The worrisome situation is attributed to the growing number of unimmunised children.
Measles is still a major health risk in poor and rich countries alike. According to health experts, the situation is the result of the increasing number of children who miss vaccinations because of misinformation or sheer negligence on the part of their parents.
Figures released on April 26, 2019 are based on United Nations Children's Fund, UNICEF and World Health Organisation, WHO estimates of the number of children immunised against diseases in 194 countries in 2017.
Globally, 169 million children missed the first dose of vaccine over seven years, the report said. As many as 20 countries in Sub-Saharan Africa did not introduce a second dose, thereby putting more than 17 million infants a year at greater risk of getting measles, UNICEF reported.
Worldwide, some 85 per cent of children received the first dose vaccination in 2017, but only 67 per cent had the concluding second dose of the measles vaccine, UNICEF disclosed. Estimates show that between 2010 and 2017, the United States topped the list of the number of unvaccinated children in high-income countries with 2.5 million missing the first dose vaccine. France was at 600,000 and the United Kingdom, UK came third, with 527,000 children not getting their first dose of the vaccine over the seven-year period.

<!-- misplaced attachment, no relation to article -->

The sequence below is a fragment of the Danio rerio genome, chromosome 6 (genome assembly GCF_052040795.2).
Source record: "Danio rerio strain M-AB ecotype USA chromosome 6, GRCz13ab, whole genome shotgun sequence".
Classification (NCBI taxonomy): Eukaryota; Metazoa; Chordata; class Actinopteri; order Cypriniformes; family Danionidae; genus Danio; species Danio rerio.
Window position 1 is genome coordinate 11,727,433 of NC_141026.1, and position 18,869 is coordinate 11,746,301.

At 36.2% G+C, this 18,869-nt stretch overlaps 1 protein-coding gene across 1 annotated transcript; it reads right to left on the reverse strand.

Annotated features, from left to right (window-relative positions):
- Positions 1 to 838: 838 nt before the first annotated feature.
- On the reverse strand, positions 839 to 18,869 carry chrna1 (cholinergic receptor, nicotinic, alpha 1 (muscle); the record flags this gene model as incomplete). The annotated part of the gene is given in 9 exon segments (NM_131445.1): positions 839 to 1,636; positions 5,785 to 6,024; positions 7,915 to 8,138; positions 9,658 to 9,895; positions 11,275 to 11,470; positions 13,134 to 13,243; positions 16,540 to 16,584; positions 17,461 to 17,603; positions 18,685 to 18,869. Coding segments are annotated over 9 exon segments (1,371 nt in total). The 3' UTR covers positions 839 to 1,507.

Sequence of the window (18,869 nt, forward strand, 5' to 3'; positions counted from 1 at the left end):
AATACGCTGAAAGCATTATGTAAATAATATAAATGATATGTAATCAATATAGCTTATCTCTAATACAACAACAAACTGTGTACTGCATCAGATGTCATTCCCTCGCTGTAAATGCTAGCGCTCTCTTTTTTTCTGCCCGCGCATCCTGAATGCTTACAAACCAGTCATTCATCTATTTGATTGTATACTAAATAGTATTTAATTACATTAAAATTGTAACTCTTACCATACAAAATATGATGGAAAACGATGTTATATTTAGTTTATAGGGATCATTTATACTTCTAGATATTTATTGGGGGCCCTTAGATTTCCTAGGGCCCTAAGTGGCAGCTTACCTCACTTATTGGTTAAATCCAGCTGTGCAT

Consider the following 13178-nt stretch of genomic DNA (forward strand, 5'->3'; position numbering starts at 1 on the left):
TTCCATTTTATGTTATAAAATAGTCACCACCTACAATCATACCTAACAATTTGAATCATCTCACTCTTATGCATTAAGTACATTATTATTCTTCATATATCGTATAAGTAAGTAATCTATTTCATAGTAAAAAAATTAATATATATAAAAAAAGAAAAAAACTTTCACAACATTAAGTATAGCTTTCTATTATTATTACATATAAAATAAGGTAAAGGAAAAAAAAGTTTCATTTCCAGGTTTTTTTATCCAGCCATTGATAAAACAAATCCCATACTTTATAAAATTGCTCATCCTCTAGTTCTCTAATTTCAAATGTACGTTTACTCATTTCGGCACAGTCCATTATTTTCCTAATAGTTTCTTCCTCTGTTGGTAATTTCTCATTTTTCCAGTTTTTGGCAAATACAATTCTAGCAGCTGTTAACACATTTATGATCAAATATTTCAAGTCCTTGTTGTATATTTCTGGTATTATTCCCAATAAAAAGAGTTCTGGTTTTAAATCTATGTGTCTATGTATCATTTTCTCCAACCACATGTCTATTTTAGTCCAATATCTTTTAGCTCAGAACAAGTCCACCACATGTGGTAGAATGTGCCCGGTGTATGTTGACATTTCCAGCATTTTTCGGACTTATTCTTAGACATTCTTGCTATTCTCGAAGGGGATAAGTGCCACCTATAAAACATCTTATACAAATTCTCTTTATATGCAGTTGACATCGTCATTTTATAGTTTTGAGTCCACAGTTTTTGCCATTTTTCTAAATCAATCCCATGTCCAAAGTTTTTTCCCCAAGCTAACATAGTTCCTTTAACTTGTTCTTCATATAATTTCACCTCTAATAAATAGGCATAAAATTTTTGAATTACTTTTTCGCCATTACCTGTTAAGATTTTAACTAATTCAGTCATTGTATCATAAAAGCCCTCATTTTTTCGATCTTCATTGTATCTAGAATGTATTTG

On the other hand, some 4 million Nigerian children under one year did not get the first dose vaccine, the study said. According to UNICEF, a combination of complacency, misinformation, scepticism about immunisation, and a lack of access to immunization, led to low vaccination rates globally. The latest disclosures came as the UK's National Health Service, NHS Chief, Simon Stevens, warned that measles cases had almost quadrupled in just one year. He said rejecting vaccines was a "growing public health time bomb."
"The measles virus will always find unvaccinated children. If we are serious about averting the spread of this dangerous but preventable disease, we need to vaccinate every child, in rich and poor countries alike," said Henrietta Fore, UNICEF Executive Director. "A single person with measles will be able to infect 90 unvaccinated people.
Measles is highly infectious, even before rashes appear. We must protect children and communities against this potentially very serious, but entirely preventable infectious disease - and the only way to do this is through vaccination," Prof. Beate Kampmann of the London School of Hygiene and Tropical Medicine noted.